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Belem (Lisbon, Portugal)

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      29.12.2008 09:46
      Very helpful



      An Insight into the Golden Past of Portugal

      Belem is an area that lies at the western end of Greater Lisbon and it is not to be confused with the city in Northern Brazil although they bare the same. In Portuguese the name Belem means Bethlehem and sometimes the area used to be known as Santa Maria de Belem. Along with the Alfama, Belem is another favourite area of Lisbon I like to spend time in. Apart from it's very laid back atmosphere the area is filled with monuments, museums, cafes and tailored parks where children, old people and visitors stroll side by side while dogs run riot and frisbees fly high into the dappled blue sky. It is here where you experience the feelings of a golden time when caravelas sailed from the mouth of the River Tagus to the New World and returned ladened with jewels, spices and silks.

      There is an attractive cafe scene in Belem but I suggest before you get involved with that scene you have a good look at the architecture, monuments and parks in the area. Here are some suggestions:

      The Moisteiro dos Jeronimos

      The Mosteiro dos Jeronimos or Hieronymite Monastery in Belem is by far one of the most interesting buildings in Lisbon. The monastery and Torre de Belem watchtower are unique memorial's to Portugal's Golden Age which followed after the Voyages of Discovery. Lisbon was badly hit by the 1755 earthquake but these magnificent buildings managed to survive and didn't topple into dust.

      This is one fabulous building and for some reason reminds me of the Parliament Building in Budapest probably because of the Gothic aspects to both buildings even though they were built at different times. The long side of the monastery now overlooks lawns and gardens, but the complex originally stood by the water's edge near Restelo harbour, from where the Portuguese explorers set sail. Before the monastery was built, a small chapel existed on the site and it was in this chapel that Vasco da Gama prayed before leaving for India in July 1497 and where the King of Portugal welcomed him back in September 1499. With a discovery of a sea route to India, the King commissioned the building of a monastery on the site of the chapel and the foundation stone was laid in 1500. It was not finished at the time of the King's death in 1521. Work stopped in 1572 and the project was never completed, a fate shared by many other grand schemes. Consequently, the building cannot be attributed to any one architect but it is known that Joao de Castilho was most influential in its design.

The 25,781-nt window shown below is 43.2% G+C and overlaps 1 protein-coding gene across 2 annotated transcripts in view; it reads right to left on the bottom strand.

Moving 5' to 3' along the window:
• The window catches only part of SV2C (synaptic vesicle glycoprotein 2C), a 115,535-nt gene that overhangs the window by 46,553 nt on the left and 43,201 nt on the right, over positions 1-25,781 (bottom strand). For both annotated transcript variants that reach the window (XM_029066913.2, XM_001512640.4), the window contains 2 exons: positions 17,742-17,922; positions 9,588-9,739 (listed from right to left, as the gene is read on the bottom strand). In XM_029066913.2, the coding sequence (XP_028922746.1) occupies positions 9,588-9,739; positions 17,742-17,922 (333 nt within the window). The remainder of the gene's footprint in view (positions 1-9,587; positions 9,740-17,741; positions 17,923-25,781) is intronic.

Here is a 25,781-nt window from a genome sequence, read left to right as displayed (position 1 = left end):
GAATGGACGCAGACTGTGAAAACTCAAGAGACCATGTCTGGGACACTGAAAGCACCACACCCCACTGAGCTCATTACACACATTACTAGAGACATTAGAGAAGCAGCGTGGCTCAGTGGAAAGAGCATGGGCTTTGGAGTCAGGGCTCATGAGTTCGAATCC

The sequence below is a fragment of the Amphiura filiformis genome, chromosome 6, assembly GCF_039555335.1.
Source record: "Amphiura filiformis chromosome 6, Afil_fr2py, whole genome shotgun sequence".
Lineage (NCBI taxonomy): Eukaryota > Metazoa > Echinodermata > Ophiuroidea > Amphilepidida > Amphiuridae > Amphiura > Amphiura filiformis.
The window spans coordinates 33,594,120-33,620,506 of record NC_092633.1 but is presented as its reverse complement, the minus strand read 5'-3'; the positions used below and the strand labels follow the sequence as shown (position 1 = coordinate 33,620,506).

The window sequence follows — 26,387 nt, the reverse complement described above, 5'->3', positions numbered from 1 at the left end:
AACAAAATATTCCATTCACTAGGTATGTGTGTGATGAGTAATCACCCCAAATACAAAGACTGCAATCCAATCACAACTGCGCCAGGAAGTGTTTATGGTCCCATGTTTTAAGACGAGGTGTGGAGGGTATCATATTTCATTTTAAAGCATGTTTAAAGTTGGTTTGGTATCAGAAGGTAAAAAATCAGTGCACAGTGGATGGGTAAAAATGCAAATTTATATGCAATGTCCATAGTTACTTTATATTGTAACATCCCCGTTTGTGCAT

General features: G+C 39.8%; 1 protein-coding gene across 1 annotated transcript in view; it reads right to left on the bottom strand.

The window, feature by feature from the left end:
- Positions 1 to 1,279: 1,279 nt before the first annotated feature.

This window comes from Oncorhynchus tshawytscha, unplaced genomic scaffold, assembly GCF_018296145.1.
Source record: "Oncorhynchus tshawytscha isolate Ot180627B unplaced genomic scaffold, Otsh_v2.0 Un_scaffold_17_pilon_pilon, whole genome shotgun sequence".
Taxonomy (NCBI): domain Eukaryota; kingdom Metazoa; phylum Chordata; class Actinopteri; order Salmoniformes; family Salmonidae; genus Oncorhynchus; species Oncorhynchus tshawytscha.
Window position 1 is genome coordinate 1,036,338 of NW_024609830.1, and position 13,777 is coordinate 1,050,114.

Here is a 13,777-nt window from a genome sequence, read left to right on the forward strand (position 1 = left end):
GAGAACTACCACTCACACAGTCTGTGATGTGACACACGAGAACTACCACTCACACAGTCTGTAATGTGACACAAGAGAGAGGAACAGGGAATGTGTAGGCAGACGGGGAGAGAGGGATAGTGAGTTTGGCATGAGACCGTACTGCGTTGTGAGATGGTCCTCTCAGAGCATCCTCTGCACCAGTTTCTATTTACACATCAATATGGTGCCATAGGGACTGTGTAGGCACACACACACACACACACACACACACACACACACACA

One of the most striking features of the monastery is the south doorway. Like a huge monstrance it rises to a great height of over 32 metres and it is the most ornate entrance of the Manueline period. Here you will see intricately decorated gables, pinnacles and sculptured figures, some depicting the life of St. Hieronymus. Castilho, a Spaniard was the famous Manueline architect at the time although he changed his style later on to the Plateresco style. This style is lavishly decorative to give an appearance of silver.

      The main entrance lies almost hidden away under the west porch. The west doorway is the work of the Frenchman Nicolas de Chanterene who was also responsible for work on the marble altar in the monastery that has now been incorporated into the Palacio da Pena in Sintra. Here, the Renaissance style takes over from the Gothic style and illustrates a scene where King Manuel 1 and his wife Maria of Castille are kneeling in the company of St. Hieronymus and John the Baptist, beneath the scenes from Bethlehem. Close up the carvings are immaculate and the mind boggles, when you think of the time and patience taken to complete such magnificent work. I love the texture of the stonework which I think is limestone. Obviously some of the stone is discoloured through pollution but that is to be expected with any of these great buildings.